Accentuate the Positive

The result of the 2008 Lisbon Treaty referendum

The result of the 2008 Irish Lisbon Treaty referendum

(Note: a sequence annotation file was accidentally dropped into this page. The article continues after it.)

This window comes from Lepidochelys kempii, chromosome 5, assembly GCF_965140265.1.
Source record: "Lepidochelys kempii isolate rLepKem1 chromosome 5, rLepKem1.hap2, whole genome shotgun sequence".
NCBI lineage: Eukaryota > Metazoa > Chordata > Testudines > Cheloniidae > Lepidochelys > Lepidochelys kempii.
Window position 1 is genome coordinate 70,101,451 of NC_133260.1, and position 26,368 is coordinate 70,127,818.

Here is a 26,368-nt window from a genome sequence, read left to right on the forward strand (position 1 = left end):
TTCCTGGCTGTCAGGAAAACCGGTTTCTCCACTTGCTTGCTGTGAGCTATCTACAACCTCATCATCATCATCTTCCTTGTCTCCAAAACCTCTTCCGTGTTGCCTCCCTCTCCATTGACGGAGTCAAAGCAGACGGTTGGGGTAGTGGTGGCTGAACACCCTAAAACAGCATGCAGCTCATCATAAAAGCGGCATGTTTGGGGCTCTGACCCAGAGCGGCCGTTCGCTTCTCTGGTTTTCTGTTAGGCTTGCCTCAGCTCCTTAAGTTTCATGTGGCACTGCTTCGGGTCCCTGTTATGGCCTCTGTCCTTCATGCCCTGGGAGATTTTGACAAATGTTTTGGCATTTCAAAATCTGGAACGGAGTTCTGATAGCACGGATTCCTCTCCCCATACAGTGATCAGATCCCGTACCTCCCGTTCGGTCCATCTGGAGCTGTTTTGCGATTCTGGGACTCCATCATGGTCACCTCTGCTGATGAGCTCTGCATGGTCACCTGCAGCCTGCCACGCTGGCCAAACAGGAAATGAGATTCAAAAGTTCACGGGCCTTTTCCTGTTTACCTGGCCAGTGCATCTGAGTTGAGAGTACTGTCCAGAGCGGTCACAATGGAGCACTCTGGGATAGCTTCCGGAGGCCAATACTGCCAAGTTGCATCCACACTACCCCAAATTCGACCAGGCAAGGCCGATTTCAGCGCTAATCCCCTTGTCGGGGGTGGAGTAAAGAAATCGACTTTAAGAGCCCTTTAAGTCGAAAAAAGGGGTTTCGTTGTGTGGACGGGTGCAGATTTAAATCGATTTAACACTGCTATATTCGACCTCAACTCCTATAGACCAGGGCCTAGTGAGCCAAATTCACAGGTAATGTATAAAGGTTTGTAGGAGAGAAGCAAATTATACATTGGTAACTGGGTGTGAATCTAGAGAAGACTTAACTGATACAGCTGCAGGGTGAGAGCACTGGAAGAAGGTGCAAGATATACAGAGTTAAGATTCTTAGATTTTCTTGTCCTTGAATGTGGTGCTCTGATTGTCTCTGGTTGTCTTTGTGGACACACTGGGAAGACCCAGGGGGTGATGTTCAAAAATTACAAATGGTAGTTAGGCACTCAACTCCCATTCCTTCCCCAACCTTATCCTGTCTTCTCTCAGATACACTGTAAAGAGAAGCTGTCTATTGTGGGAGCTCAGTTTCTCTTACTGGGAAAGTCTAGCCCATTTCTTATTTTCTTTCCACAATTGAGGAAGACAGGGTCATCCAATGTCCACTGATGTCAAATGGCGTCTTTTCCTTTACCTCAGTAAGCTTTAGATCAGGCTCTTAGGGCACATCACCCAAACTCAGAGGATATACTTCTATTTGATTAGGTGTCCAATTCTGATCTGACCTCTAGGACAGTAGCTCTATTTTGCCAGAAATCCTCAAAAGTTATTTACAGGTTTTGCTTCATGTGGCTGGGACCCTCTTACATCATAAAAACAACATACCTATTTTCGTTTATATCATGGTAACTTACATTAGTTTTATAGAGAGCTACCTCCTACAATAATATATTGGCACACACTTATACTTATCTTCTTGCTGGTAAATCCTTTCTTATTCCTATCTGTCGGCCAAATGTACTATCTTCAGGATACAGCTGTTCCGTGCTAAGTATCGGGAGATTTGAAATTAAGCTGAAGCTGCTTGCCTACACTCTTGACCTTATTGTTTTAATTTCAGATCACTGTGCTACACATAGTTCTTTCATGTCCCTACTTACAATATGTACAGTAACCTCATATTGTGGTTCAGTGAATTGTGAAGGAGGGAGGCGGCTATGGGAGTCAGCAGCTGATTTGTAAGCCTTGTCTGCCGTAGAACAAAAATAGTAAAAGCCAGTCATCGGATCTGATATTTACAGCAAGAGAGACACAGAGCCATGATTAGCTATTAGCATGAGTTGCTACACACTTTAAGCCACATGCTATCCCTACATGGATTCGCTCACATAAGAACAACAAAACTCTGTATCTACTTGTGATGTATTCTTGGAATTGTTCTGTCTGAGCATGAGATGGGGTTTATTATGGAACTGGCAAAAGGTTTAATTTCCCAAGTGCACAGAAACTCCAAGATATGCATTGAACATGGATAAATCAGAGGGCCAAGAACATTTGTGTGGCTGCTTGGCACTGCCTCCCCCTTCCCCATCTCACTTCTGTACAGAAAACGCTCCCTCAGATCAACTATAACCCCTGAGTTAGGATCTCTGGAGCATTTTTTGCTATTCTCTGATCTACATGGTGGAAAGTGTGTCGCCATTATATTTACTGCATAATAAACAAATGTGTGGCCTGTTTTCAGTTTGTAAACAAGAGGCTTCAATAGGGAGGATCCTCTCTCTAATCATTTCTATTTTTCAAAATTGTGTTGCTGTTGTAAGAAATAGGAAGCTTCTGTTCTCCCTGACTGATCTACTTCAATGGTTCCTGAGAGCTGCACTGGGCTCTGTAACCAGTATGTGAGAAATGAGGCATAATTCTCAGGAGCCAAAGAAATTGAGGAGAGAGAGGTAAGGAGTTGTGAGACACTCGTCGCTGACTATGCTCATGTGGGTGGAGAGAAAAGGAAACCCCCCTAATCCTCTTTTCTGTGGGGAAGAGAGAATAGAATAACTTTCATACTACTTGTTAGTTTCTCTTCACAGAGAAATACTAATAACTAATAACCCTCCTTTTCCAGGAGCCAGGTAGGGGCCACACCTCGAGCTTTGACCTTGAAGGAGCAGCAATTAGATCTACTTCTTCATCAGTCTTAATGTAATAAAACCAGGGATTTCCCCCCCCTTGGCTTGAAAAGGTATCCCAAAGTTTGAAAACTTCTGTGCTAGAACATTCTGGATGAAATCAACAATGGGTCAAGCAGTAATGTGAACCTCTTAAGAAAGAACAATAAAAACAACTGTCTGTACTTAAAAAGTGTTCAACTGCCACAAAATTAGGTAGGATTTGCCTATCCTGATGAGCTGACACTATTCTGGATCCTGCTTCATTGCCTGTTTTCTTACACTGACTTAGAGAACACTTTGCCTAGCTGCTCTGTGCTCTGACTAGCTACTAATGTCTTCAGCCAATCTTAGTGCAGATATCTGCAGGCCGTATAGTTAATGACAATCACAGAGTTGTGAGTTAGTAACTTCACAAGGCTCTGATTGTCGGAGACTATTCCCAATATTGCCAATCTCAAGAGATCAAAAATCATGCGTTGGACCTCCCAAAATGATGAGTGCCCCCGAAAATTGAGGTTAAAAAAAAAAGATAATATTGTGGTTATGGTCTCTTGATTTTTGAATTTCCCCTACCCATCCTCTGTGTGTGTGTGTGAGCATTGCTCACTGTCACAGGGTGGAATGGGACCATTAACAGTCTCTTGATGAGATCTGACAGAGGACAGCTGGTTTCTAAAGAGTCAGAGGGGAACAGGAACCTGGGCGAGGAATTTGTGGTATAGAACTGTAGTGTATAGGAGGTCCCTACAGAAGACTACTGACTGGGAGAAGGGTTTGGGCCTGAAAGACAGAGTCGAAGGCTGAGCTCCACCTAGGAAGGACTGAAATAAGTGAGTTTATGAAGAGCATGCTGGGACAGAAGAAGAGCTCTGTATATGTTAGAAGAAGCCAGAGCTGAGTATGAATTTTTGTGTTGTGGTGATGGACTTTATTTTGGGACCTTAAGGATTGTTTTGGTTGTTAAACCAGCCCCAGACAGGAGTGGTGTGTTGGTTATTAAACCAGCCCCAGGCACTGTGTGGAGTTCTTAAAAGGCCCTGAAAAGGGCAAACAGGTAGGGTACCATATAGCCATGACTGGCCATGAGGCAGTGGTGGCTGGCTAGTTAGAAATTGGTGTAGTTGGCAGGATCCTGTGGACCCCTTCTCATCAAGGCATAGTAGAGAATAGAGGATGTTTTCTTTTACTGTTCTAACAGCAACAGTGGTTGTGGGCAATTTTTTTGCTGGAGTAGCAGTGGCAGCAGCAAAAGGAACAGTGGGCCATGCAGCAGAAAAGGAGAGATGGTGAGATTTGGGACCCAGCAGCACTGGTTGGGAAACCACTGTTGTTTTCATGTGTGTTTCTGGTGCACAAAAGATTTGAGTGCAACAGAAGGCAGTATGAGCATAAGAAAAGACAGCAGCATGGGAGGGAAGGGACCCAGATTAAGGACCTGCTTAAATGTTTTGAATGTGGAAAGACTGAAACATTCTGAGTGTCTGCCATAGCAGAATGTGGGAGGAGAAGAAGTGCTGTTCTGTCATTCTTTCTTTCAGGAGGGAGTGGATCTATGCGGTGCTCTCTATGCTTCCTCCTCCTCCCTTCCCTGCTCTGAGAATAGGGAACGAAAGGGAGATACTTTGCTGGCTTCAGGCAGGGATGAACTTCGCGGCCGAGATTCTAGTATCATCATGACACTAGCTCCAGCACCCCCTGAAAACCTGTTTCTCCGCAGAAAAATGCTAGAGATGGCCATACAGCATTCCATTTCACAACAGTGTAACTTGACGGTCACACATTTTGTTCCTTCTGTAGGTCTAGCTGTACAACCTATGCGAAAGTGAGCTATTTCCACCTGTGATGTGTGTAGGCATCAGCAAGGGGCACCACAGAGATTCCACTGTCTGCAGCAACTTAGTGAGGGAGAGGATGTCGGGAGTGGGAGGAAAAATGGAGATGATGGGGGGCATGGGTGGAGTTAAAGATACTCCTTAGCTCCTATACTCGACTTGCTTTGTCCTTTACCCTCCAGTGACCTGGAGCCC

On the first Friday in October, about half of the Irish electorate will go to the polls in an attempt to pass the Lisbon Treaty into Irish law, having already failed to do so in June 2008. On that previous occasion, a turnout of 53% of the electorate rejected the 28th Amendment to the Constitution by a margin of nearly seven per cent (53.4% against the Treaty as opposed to 46.6% in favour). The Lisbon Treaty is a replacement for the failed European Constitution that was rejected by voters from France and Holland in 2005. Its main purpose is to tidy up all previous treaties such as the Treaty of Rome and the Treaty of Maastricht. So far, Ireland is the only country that hasn’t passed the Treaty and Ireland is also the only country to hold a referendum on the Treaty. The reason that Ireland requires a referendum arises from the Irish Supreme Court decision of 1987 that major changes to any Treaty of Europe would require a mandate from the Irish people. So, the result of Friday’s referendum will not only affect the 4.5 million inhabitants of Ireland, but also the other 490 million citizens that make up the remainder of the European Union

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